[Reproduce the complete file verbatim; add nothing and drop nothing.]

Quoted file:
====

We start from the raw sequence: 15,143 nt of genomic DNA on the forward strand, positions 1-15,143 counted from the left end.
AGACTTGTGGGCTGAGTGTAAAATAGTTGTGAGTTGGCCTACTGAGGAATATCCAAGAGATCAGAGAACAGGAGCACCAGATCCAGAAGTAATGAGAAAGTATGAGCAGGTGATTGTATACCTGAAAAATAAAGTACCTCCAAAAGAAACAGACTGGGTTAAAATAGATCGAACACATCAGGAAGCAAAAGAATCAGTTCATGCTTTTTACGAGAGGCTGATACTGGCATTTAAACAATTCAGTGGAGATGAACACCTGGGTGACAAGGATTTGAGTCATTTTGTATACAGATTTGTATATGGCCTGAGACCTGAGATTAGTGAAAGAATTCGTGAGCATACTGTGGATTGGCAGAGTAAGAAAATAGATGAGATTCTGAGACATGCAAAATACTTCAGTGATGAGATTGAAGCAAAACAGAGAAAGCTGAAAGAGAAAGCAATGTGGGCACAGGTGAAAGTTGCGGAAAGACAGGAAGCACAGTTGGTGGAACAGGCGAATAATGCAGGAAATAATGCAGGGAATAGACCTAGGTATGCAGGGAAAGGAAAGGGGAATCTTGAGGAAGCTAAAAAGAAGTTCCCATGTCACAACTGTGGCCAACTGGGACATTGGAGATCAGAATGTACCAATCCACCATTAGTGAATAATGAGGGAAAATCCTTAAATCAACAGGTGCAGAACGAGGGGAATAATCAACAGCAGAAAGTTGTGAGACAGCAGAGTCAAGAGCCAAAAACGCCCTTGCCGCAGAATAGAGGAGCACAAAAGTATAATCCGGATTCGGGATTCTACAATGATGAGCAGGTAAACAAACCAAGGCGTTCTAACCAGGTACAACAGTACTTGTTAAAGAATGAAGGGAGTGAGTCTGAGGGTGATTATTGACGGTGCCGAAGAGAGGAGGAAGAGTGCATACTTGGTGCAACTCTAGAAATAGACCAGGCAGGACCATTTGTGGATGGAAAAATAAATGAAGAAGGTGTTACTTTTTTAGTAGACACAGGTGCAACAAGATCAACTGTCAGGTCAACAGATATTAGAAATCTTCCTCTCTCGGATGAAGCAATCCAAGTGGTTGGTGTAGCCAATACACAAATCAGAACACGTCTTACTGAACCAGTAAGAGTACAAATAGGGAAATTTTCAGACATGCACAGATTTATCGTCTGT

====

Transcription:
We start from the raw sequence: 15,143 nt of genomic DNA on the forward strand, positions 1-15,143 counted from the left end.
AGACTTGTGGGCTGAGTGTAAAATAGTTGTGAGTTGGCCTACTGAGGAATATCCAAGAGATCAGAGAACAGGAGCACCAGATCCAGAAGTAATGAGAAAGTATGAGCAGGTGATTGTATACCTGAAAAATAAAGTACCTCCAAAAGAAACAGACTGGGTTAAAATAGATCGAACACATCAGGAAGCAAAAGAATCAGTTCATGCTTTTTACGAGAGGCTGATACTGGCATTTAAACAATTCAGTGGAGATGAACACCTGGGTGACAAGGATTTGAGTCATTTTGTATACAGATTTGTATATGGCCTGAGACCTGAGATTAGTGAAAGAATTCGTGAGCATACTGTGGATTGGCAGAGTAAGAAAATAGATGAGATTCTGAGACATGCAAAATACTTCAGTGATGAGATTGAAGCAAAACAGAGAAAGCTGAAAGAGAAAGCAATGTGGGCACAGGTGAAAGTTGCGGAAAGACAGGAAGCACAGTTGGTGGAACAGGCGAATAATGCAGGAAATAATGCAGGGAATAGACCTAGGTATGCAGGGAAAGGAAAGGGGAATCTTGAGGAAGCTAAAAAGAAGTTCCCATGTCACAACTGTGGCCAACTGGGACATTGGAGATCAGAATGTACCAATCCACCATTAGTGAATAATGAGGGAAAATCCTTAAATCAACAGGTGCAGAACGAGGGGAATAATCAACAGCAGAAAGTTGTGAGACAGCAGAGTCAAGAGCCAAAAACGCCCTTGCCGCAGAATAGAGGAGCACAAAAGTATAATCCGGATTCGGGATTCTACAATGATGAGCAGGTAAACAAACCAAGGCGTTCTAACCAGGTACAACAGTACTTGTTAAAGAATGAAGGGAGTGAGTCTGAGGGTGATTATTGACGGTGCCGAAGAGAGGAGGAAGAGTGCATACTTGGTGCAACTCTAGAAATAGACCAGGCAGGACCATTTGTGGATGGAAAAATAAATGAAGAAGGTGTTACTTTTTTAGTAGACACAGGTGCAACAAGATCAACTGTCAGGTCAACAGATATTAGAAATCTTCCTCTCTCGGATGAAGCAATCCAAGTGGTTGGTGTAGCCAATACACAAATCAGAACACGTCTTACTGAACCAGTAAGAGTACAAATAGGGAAATTTTCAGACATGCACAGATTTATCGTCTGT